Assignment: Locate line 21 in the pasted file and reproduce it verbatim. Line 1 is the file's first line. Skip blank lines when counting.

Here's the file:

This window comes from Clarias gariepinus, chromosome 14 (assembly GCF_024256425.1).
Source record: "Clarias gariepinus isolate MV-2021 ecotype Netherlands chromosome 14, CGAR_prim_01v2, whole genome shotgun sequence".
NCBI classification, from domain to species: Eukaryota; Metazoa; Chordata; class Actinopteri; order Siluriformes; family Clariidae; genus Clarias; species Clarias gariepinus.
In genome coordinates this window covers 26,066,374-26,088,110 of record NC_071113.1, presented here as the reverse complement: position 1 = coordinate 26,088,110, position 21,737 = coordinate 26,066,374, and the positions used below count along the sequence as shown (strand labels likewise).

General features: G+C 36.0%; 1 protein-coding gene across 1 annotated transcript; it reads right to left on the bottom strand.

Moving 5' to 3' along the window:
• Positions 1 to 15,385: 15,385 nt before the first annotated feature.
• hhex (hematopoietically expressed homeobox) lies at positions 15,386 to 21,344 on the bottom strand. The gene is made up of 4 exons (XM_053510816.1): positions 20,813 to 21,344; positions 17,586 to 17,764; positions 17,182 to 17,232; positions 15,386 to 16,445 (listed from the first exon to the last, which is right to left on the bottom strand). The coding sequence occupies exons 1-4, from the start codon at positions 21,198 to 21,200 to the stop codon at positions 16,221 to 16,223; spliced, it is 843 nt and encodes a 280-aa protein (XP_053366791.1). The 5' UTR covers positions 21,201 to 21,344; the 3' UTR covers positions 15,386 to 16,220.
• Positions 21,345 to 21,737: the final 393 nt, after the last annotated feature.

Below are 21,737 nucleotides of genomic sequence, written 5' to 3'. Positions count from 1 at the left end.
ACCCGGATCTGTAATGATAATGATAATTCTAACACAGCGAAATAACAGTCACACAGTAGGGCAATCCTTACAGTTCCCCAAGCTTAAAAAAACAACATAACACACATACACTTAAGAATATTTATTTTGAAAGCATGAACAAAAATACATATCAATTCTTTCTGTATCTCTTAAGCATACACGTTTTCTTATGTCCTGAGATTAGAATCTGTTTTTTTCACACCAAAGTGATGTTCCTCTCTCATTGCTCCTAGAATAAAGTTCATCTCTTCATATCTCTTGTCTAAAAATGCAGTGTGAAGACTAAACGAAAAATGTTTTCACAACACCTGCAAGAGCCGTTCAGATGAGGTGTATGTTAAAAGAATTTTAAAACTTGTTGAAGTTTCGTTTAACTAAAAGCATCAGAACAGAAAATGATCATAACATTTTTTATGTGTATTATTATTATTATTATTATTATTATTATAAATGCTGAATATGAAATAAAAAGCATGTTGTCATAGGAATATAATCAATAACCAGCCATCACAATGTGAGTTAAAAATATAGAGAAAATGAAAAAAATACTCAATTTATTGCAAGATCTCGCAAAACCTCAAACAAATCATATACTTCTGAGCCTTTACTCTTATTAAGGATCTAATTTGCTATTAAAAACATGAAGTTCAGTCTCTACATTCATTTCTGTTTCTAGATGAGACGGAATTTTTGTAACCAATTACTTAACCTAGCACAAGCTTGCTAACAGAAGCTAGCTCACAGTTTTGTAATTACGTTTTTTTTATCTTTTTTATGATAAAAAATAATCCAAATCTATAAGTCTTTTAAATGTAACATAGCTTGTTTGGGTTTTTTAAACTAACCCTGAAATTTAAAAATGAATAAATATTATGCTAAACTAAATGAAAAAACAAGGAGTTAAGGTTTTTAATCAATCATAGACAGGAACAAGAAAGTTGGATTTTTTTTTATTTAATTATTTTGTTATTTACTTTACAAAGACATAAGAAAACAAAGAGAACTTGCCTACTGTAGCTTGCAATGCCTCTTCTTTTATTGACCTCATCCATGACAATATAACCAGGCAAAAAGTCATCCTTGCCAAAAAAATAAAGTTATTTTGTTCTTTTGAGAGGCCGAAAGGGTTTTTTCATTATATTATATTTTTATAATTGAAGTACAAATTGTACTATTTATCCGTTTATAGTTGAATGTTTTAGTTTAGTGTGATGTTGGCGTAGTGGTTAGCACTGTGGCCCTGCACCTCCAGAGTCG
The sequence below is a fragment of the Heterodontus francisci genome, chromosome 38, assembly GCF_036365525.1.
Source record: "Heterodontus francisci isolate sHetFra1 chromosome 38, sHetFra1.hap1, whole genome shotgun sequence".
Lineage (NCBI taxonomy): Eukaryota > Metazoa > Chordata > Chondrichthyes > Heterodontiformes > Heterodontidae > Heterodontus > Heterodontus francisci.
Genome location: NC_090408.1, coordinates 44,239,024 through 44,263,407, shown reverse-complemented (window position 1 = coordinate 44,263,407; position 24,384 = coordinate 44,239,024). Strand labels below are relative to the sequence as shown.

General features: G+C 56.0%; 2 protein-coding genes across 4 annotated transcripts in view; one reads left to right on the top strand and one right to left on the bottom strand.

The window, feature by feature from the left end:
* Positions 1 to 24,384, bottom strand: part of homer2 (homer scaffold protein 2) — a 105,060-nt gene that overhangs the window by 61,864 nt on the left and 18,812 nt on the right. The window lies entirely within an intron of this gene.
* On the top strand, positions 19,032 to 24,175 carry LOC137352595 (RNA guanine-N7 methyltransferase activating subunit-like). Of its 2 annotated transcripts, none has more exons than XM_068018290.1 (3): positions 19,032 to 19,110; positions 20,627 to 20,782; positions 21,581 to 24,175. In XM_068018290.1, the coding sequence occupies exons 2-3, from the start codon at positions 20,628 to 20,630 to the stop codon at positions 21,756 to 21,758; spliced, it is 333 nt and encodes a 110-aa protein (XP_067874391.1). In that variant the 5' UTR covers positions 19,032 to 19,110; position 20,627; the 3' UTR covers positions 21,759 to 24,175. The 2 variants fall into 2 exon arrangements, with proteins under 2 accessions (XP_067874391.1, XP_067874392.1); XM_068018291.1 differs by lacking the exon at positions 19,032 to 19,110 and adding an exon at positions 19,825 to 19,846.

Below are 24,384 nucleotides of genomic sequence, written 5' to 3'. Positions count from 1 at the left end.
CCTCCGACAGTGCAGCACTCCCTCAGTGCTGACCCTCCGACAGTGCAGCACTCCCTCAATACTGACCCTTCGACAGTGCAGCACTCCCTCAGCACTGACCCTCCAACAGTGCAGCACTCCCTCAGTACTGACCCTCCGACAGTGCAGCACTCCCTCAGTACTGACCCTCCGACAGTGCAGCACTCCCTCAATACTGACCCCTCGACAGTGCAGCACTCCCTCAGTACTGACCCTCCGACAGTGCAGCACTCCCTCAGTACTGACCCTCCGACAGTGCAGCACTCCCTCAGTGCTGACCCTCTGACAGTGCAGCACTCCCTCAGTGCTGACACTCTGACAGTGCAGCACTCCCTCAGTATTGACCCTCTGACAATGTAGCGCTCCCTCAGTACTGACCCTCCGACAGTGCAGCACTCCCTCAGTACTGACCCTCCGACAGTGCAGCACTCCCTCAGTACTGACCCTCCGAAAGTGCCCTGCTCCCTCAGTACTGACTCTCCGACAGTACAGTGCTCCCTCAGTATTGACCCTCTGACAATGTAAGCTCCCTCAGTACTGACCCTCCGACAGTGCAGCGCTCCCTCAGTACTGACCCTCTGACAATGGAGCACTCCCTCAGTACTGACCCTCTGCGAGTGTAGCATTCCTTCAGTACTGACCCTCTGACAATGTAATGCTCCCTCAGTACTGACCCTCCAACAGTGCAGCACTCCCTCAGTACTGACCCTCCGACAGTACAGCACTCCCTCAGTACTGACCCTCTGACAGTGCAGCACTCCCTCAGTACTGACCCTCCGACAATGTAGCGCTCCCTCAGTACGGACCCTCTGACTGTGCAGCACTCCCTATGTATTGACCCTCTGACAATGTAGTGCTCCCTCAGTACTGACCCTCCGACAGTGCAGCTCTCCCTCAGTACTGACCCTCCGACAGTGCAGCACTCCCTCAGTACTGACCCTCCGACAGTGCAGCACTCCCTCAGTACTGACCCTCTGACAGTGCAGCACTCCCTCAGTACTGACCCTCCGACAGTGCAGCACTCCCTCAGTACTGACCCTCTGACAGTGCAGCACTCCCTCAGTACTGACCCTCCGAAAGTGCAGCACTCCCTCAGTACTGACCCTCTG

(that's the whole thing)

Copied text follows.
CCTCCGACAGTGCAGCACTCCCTCAGTGCTGACCCTCCGACAGTGCAGCACTCCCTCAATACTGACCCTTCGACAGTGCAGCACTCCCTCAGCACTGACCCTCCAACAGTGCAGCACTCCCTCAGTACTGACCCTCCGACAGTGCAGCACTCCCTCAGTACTGACCCTCCGACAGTGCAGCACTCCCTCAATACTGACCCCTCGACAGTGCAGCACTCCCTCAGTACTGACCCTCCGACAGTGCAGCACTCCCTCAGTACTGACCCTCCGACAGTGCAGCACTCCCTCAGTGCTGACCCTCTGACAGTGCAGCACTCCCTCAGTGCTGACACTCTGACAGTGCAGCACTCCCTCAGTATTGACCCTCTGACAATGTAGCGCTCCCTCAGTACTGACCCTCCGACAGTGCAGCACTCCCTCAGTACTGACCCTCCGACAGTGCAGCACTCCCTCAGTACTGACCCTCCGAAAGTGCCCTGCTCCCTCAGTACTGACTCTCCGACAGTACAGTGCTCCCTCAGTATTGACCCTCTGACAATGTAAGCTCCCTCAGTACTGACCCTCCGACAGTGCAGCGCTCCCTCAGTACTGACCCTCTGACAATGGAGCACTCCCTCAGTACTGACCCTCTGCGAGTGTAGCATTCCTTCAGTACTGACCCTCTGACAATGTAATGCTCCCTCAGTACTGACCCTCCAACAGTGCAGCACTCCCTCAGTACTGACCCTCCGACAGTACAGCACTCCCTCAGTACTGACCCTCTGACAGTGCAGCACTCCCTCAGTACTGACCCTCCGACAATGTAGCGCTCCCTCAGTACGGACCCTCTGACTGTGCAGCACTCCCTATGTATTGACCCTCTGACAATGTAGTGCTCCCTCAGTACTGACCCTCCGACAGTGCAGCTCTCCCTCAGTACTGACCCTCCGACAGTGCAGCACTCCCTCAGTACTGACCCTCCGACAGTGCAGCACTCCCTCAGTACTGACCCTCTGACAGTGCAGCACTCCCTCAGTACTGACCCTCCGACAGTGCAGCACTCCCTCAGTACTGACCCTCTGACAGTGCAGCACTCCCTCAGTACTGACCCTCCGAAAGTGCAGCACTCCCTCAGTACTGACCCTCTG